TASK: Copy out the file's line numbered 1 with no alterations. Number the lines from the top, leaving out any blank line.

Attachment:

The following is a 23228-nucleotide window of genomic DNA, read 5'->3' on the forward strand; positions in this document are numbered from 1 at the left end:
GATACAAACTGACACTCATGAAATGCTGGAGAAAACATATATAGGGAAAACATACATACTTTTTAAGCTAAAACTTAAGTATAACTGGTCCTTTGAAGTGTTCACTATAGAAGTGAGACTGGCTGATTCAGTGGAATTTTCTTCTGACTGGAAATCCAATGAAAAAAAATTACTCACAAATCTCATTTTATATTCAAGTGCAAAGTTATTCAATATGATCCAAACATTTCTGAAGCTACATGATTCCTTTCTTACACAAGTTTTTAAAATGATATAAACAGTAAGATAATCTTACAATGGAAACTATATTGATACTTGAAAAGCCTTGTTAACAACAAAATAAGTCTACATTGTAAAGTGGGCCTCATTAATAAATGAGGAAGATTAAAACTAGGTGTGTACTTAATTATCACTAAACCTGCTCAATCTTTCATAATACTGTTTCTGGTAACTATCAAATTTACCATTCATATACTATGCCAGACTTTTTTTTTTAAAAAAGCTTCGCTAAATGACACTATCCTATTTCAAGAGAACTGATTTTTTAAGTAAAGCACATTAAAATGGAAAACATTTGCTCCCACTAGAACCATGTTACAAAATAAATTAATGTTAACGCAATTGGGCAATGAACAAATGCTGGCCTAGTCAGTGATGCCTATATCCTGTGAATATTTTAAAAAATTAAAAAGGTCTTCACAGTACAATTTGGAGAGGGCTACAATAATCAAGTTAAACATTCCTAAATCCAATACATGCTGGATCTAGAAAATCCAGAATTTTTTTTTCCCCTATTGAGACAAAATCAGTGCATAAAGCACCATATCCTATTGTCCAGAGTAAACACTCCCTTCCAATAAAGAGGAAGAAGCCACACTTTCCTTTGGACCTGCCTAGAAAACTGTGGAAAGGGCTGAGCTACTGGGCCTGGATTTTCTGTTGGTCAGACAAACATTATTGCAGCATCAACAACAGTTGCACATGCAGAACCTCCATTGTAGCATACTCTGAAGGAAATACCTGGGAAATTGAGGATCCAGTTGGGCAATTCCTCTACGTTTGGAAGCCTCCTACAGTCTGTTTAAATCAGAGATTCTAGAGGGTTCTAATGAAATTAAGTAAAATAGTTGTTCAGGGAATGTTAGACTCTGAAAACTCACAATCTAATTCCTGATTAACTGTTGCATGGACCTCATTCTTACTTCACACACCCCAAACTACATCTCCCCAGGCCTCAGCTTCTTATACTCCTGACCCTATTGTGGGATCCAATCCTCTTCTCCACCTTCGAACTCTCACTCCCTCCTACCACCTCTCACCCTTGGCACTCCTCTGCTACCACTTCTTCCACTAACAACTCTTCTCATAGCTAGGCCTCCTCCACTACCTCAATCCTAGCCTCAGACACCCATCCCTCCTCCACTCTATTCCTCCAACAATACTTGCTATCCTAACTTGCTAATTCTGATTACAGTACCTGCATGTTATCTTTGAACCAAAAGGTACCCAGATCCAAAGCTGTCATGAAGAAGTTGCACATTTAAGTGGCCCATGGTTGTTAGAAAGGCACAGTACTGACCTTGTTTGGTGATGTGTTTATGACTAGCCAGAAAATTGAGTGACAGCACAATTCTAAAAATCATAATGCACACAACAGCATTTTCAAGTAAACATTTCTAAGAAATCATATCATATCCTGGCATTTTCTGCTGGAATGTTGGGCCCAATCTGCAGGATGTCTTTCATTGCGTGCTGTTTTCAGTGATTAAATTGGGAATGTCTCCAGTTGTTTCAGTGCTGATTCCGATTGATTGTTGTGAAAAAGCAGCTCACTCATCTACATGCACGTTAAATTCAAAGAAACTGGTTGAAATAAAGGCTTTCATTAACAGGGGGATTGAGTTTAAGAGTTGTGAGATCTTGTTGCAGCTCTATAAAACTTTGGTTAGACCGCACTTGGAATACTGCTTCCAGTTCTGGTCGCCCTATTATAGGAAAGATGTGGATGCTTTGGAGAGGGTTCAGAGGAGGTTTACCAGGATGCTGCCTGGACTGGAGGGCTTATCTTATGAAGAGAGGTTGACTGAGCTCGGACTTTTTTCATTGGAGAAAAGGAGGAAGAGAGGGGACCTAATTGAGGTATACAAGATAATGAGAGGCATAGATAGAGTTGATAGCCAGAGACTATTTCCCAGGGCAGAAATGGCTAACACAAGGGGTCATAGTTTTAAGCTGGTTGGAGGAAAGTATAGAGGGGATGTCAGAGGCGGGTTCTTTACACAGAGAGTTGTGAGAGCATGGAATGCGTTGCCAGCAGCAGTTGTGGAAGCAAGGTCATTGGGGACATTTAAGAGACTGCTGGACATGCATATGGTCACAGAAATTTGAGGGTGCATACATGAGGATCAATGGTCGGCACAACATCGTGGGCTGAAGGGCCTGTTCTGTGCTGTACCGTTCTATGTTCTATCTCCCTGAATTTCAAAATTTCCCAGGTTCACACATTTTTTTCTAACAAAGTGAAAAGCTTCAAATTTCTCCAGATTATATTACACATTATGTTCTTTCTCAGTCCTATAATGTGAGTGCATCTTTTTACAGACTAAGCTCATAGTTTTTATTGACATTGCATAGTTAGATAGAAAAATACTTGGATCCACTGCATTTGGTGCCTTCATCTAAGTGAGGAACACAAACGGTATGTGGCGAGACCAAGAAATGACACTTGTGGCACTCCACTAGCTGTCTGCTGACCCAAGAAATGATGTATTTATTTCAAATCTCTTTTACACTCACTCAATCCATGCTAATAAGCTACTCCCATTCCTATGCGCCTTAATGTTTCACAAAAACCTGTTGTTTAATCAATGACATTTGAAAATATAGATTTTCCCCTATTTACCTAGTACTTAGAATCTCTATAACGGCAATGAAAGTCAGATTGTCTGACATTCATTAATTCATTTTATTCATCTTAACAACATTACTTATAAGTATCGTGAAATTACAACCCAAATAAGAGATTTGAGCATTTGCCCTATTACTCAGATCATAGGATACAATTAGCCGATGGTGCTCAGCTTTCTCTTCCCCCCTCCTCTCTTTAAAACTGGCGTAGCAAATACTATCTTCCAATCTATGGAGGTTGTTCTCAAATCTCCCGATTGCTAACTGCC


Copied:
The following is a 23228-nucleotide window of genomic DNA, read 5'->3' on the forward strand; positions in this document are numbered from 1 at the left end: